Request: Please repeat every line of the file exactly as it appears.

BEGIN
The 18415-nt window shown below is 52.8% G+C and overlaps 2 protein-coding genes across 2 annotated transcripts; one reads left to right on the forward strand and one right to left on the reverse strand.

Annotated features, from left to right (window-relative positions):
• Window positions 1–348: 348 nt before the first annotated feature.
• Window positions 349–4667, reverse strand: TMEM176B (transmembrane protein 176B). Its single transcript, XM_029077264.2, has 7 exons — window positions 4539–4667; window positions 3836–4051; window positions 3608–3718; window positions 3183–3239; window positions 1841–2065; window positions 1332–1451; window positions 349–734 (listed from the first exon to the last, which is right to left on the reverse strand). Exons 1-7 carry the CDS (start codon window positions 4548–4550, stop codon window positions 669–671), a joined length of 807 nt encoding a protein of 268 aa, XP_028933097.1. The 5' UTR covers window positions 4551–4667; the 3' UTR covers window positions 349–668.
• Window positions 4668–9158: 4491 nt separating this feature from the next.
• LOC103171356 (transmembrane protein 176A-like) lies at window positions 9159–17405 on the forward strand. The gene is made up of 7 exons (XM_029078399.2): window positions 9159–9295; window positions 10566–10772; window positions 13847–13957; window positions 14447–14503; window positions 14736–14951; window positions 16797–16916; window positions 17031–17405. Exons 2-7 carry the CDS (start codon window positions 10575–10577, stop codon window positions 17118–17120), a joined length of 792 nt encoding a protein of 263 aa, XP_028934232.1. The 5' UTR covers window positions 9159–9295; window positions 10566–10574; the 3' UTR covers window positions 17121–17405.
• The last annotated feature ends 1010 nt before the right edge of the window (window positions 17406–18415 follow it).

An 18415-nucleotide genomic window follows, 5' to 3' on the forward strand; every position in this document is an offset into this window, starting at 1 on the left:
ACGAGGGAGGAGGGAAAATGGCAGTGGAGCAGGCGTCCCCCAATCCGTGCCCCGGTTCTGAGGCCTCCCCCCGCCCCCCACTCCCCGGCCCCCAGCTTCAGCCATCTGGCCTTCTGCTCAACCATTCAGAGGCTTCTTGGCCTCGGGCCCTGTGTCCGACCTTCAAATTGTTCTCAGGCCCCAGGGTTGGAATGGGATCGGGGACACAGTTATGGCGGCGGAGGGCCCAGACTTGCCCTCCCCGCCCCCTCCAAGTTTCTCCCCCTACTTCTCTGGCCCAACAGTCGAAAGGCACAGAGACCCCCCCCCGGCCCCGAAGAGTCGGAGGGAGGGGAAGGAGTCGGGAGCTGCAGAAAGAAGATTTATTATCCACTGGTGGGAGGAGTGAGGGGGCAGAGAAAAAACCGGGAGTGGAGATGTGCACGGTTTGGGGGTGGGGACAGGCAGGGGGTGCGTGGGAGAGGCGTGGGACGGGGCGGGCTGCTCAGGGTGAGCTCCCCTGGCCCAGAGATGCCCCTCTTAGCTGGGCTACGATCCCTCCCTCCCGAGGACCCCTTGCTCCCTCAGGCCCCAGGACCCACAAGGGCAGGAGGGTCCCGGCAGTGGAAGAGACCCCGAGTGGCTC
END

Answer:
The 18415-nt window shown below is 52.8% G+C and overlaps 2 protein-coding genes across 2 annotated transcripts; one reads left to right on the forward strand and one right to left on the reverse strand.

Annotated features, from left to right (window-relative positions):
• Window positions 1–348: 348 nt before the first annotated feature.
• Window positions 349–4667, reverse strand: TMEM176B (transmembrane protein 176B). Its single transcript, XM_029077264.2, has 7 exons — window positions 4539–4667; window positions 3836–4051; window positions 3608–3718; window positions 3183–3239; window positions 1841–2065; window positions 1332–1451; window positions 349–734 (listed from the first exon to the last, which is right to left on the reverse strand). Exons 1-7 carry the CDS (start codon window positions 4548–4550, stop codon window positions 669–671), a joined length of 807 nt encoding a protein of 268 aa, XP_028933097.1. The 5' UTR covers window positions 4551–4667; the 3' UTR covers window positions 349–668.
• Window positions 4668–9158: 4491 nt separating this feature from the next.
• LOC103171356 (transmembrane protein 176A-like) lies at window positions 9159–17405 on the forward strand. The gene is made up of 7 exons (XM_029078399.2): window positions 9159–9295; window positions 10566–10772; window positions 13847–13957; window positions 14447–14503; window positions 14736–14951; window positions 16797–16916; window positions 17031–17405. Exons 2-7 carry the CDS (start codon window positions 10575–10577, stop codon window positions 17118–17120), a joined length of 792 nt encoding a protein of 263 aa, XP_028934232.1. The 5' UTR covers window positions 9159–9295; window positions 10566–10574; the 3' UTR covers window positions 17121–17405.
• The last annotated feature ends 1010 nt before the right edge of the window (window positions 17406–18415 follow it).

An 18415-nucleotide genomic window follows, 5' to 3' on the forward strand; every position in this document is an offset into this window, starting at 1 on the left:
ACGAGGGAGGAGGGAAAATGGCAGTGGAGCAGGCGTCCCCCAATCCGTGCCCCGGTTCTGAGGCCTCCCCCCGCCCCCCACTCCCCGGCCCCCAGCTTCAGCCATCTGGCCTTCTGCTCAACCATTCAGAGGCTTCTTGGCCTCGGGCCCTGTGTCCGACCTTCAAATTGTTCTCAGGCCCCAGGGTTGGAATGGGATCGGGGACACAGTTATGGCGGCGGAGGGCCCAGACTTGCCCTCCCCGCCCCCTCCAAGTTTCTCCCCCTACTTCTCTGGCCCAACAGTCGAAAGGCACAGAGACCCCCCCCCGGCCCCGAAGAGTCGGAGGGAGGGGAAGGAGTCGGGAGCTGCAGAAAGAAGATTTATTATCCACTGGTGGGAGGAGTGAGGGGGCAGAGAAAAAACCGGGAGTGGAGATGTGCACGGTTTGGGGGTGGGGACAGGCAGGGGGTGCGTGGGAGAGGCGTGGGACGGGGCGGGCTGCTCAGGGTGAGCTCCCCTGGCCCAGAGATGCCCCTCTTAGCTGGGCTACGATCCCTCCCTCCCGAGGACCCCTTGCTCCCTCAGGCCCCAGGACCCACAAGGGCAGGAGGGTCCCGGCAGTGGAAGAGACCCCGAGTGGCTC